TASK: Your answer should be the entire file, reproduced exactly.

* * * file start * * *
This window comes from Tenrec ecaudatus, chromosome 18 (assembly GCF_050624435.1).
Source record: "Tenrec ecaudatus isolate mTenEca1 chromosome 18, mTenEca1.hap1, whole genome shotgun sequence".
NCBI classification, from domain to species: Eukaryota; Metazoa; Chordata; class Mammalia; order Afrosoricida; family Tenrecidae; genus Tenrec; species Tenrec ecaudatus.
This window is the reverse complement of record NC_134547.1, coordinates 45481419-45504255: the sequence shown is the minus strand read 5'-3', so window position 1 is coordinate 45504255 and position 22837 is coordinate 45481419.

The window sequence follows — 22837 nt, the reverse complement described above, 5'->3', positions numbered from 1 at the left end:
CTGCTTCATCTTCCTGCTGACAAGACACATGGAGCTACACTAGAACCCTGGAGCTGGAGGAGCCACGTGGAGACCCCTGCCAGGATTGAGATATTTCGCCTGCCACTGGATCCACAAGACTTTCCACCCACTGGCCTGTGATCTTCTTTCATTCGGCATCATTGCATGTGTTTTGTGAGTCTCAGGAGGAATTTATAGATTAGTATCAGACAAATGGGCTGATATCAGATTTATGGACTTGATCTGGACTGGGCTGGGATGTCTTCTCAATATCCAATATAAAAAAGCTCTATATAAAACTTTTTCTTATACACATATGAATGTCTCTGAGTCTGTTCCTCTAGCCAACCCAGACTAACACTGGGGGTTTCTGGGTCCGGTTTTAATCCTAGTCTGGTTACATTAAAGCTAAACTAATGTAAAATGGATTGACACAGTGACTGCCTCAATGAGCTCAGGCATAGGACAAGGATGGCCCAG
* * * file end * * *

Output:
This window comes from Tenrec ecaudatus, chromosome 18 (assembly GCF_050624435.1).
Source record: "Tenrec ecaudatus isolate mTenEca1 chromosome 18, mTenEca1.hap1, whole genome shotgun sequence".
NCBI classification, from domain to species: Eukaryota; Metazoa; Chordata; class Mammalia; order Afrosoricida; family Tenrecidae; genus Tenrec; species Tenrec ecaudatus.
This window is the reverse complement of record NC_134547.1, coordinates 45481419-45504255: the sequence shown is the minus strand read 5'-3', so window position 1 is coordinate 45504255 and position 22837 is coordinate 45481419.

The window sequence follows — 22837 nt, the reverse complement described above, 5'->3', positions numbered from 1 at the left end:
CTGCTTCATCTTCCTGCTGACAAGACACATGGAGCTACACTAGAACCCTGGAGCTGGAGGAGCCACGTGGAGACCCCTGCCAGGATTGAGATATTTCGCCTGCCACTGGATCCACAAGACTTTCCACCCACTGGCCTGTGATCTTCTTTCATTCGGCATCATTGCATGTGTTTTGTGAGTCTCAGGAGGAATTTATAGATTAGTATCAGACAAATGGGCTGATATCAGATTTATGGACTTGATCTGGACTGGGCTGGGATGTCTTCTCAATATCCAATATAAAAAAGCTCTATATAAAACTTTTTCTTATACACATATGAATGTCTCTGAGTCTGTTCCTCTAGCCAACCCAGACTAACACTGGGGGTTTCTGGGTCCGGTTTTAATCCTAGTCTGGTTACATTAAAGCTAAACTAATGTAAAATGGATTGACACAGTGACTGCCTCAATGAGCTCAGGCATAGGACAAGGATGGCCCAG